Ten Years On


Today, the world marks the 10th anniversary of the September 11 attacks. The deliberate strikes on the World Trade Center in New York City and the Pentagon in Virginia were carried out clandestinely by Osama Bin Laden’s Al-Qaeda network. The barbaric acts of terror claimed the lives of nearly 3,000 innocent civilians; they include parents, siblings and co-workers who would forever be missed by their loved ones.

A period of mourning would then be replaced by an era of hatred, feelings of sorrow would be replaced by the longing for vengeance . After the culprits became public knowledge, anger was directed at terrorism and the worldwide campaign to eradicate terrorists was promulgated. Aimed at making the world a safer place, global superpowers joined forces to crush terrorist factions in Afghanistan and Iraq. But ten years on, has the world really become a safer place? Has terrorism been debilitated, more-so put to a stop?

The infamous image of the World Trade Center attacks in 2001.

Ten years on, the threat of terrorism is as real as it was before. Although Osama Bin Laden has already been killed, the lives of thousands of Americans lost in the 9/11 attacks are yet to be vindicated. And how could we say otherwise when the threat of terrorism looms almost every year in the U.S.? On Christmas Day 2009, suspected Al-Qaeda member Umar Farouk Abdulmutallab planned to take down Northwestern Airlines Flight 253 en route to Detroit, Michigan from Amsterdam using plastic explosives sewn to his underwear. Umar’s plans didn’t come to fruition after being apprehended by fellow passengers on the flight. Americans are also suffering from travel restrictions as they are prime targets of terrorist crimes all over the world.

The United States’ campaign in Iraq has stretched for almost eight years but an end is nowhere to be seen, at the same time their mission in Afghanistan is far from being accomplished as well. The United Kingdom, Germany, Australia, Canada, the rest of the North Alliance Treaty Organization and several non-NATO and U.S. allies have also taken part in their conquest and because of this they have paid for their participation.

In July 2005, 56 people perished in the London train bombings in the United Kingdom. A year earlier, 191 people were killed also from train bombings in Madrid, Spain. Two years beforehand over 202 people, over 88 of them were Australians and most of them tourists, were killed in car bombings in Bali, Indonesia. The Beslan School Siege in Russia, carried out in 2004 by Chechen separatists, took the lives of 334 victims but most of them were casualties of a botched rescue attempt by Russian special forces soldiers and the inadequate medical facilities available in the small city of Beslan. The booming city of Mumbai in India have been devastated as well by two major terrorist attacks. First the 2006 train bombings which took the lives of 209 people and then the 2008 hotel bombings which left 175 people dead.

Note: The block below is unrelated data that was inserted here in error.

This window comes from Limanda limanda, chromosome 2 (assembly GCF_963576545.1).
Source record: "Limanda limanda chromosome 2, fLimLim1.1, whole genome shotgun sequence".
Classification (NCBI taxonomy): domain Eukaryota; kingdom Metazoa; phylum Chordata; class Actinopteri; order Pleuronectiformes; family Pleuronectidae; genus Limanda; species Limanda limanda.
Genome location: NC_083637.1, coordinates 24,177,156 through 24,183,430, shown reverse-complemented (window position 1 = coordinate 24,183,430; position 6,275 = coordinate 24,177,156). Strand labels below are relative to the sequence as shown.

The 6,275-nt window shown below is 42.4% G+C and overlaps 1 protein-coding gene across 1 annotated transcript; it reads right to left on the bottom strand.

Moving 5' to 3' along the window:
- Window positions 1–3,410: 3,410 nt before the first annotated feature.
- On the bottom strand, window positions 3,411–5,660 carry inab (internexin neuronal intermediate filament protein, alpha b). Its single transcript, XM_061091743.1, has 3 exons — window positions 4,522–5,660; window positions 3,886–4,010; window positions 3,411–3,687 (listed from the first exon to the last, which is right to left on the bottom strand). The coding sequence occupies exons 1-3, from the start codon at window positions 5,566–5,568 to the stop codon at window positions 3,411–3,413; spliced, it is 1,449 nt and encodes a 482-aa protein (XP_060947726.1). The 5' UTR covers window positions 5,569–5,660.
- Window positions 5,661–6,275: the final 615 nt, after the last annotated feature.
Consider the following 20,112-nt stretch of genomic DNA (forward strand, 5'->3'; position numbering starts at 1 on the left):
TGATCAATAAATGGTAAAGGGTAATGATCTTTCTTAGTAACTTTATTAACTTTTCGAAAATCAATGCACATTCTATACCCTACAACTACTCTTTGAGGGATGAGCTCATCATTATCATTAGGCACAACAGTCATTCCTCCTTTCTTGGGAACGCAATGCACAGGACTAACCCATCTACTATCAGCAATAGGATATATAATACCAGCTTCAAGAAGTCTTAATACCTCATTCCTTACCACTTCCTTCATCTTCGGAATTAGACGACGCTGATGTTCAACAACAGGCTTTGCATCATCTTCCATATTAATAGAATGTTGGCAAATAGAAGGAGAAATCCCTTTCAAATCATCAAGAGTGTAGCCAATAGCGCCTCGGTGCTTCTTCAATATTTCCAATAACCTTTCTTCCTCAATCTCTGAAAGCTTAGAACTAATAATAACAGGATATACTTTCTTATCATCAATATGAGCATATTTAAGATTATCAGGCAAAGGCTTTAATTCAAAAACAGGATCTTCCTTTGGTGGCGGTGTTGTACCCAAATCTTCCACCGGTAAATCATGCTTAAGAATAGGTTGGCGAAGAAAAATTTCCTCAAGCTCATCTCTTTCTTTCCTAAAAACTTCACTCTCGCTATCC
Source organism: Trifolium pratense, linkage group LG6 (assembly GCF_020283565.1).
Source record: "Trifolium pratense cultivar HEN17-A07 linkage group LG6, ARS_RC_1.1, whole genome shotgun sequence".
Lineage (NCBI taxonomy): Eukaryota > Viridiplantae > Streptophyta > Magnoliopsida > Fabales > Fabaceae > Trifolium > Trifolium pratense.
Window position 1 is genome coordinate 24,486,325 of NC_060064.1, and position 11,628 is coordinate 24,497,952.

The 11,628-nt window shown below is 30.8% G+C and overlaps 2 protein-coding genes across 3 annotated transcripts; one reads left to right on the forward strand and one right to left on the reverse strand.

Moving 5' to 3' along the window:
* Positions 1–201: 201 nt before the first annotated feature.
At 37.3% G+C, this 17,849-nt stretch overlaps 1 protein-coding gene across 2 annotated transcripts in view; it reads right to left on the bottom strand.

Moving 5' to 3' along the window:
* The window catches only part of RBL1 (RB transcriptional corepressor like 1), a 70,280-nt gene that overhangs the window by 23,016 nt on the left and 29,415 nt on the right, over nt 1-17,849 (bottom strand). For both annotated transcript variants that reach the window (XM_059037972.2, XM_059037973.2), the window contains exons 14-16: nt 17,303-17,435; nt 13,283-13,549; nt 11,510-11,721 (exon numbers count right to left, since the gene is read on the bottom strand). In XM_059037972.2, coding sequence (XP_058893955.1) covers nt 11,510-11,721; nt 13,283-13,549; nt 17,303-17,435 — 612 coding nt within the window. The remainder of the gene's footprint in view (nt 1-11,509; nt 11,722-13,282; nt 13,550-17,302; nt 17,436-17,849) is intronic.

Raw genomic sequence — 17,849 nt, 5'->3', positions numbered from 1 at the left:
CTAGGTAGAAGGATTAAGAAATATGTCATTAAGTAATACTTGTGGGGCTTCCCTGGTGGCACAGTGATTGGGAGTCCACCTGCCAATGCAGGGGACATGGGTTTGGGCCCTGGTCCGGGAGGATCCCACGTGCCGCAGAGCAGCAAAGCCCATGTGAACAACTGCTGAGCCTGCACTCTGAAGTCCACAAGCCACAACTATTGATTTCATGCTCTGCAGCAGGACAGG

Victims lie on the railway tracks during the 2004 Madrid train bombings.

The carnage during the 2005 London Bombings.

In the Philippines, we are no strangers to terrorism. The worst terrorist attack on Filipino civilians happened in 2004 during the Super Ferry 15 bombings which killed 118 people. At the same time, the country also has several Islamic separatist factions lurking in the South such as the Moro Islamic Liberation Front, Indonesian faction Jemaah Islamiyah, communist New People’s Army and the notorious Abu Sayaff. The latter made worldwide headlines when the group kidnapped tourists from the island of Sipadan, Malaysia in 2000.

The war against terrorism is far from being won, and as the days go by more and more civilians and soldiers get killed in the fighting in terrorist hotspots such as Iraq, Afghanistan and Somalia. This means that more families will lose their loved ones in the fighting. There will be more empty seats in the dinner table for most households. There will be more grieving and sympathy amongst all people. And most of all, there will be more fighting and hatred towards people of different ethnicities and religions.

The question that comes to mind is one that is echoed throughout the people who have lost their loved ones, throughout the residents living inside the warzone: “when will all of this end?” When will the guns be silenced? When will the bloodshed stop? Is it really through war that we can attain peace?

Ten years on, the answer remains unknown to all. The wars in Iraq, Afghanistan, Somalia, Mindanao and the like shows no signs of slowing down; in fact, it is as active as it always was. Support for the war on terror is slowly diminishing, with most global leaders growing tired of the fighting in the Middle East. There has also been calls in the U.S. to end the war in Iraq and to send their troops home. At the same time, more youths are enlisting themselves in terrorist networks worldwide and eliminating terrorist commanders render useless as they can easily be replaced. The clamor of the world is still the same: stop terrorism and apprehend its’ sympathizers. The response however, continues to be an enigma.

Ten years after 9/11 terrorism is yet to be stopped, instead it is as strong as it ever was.

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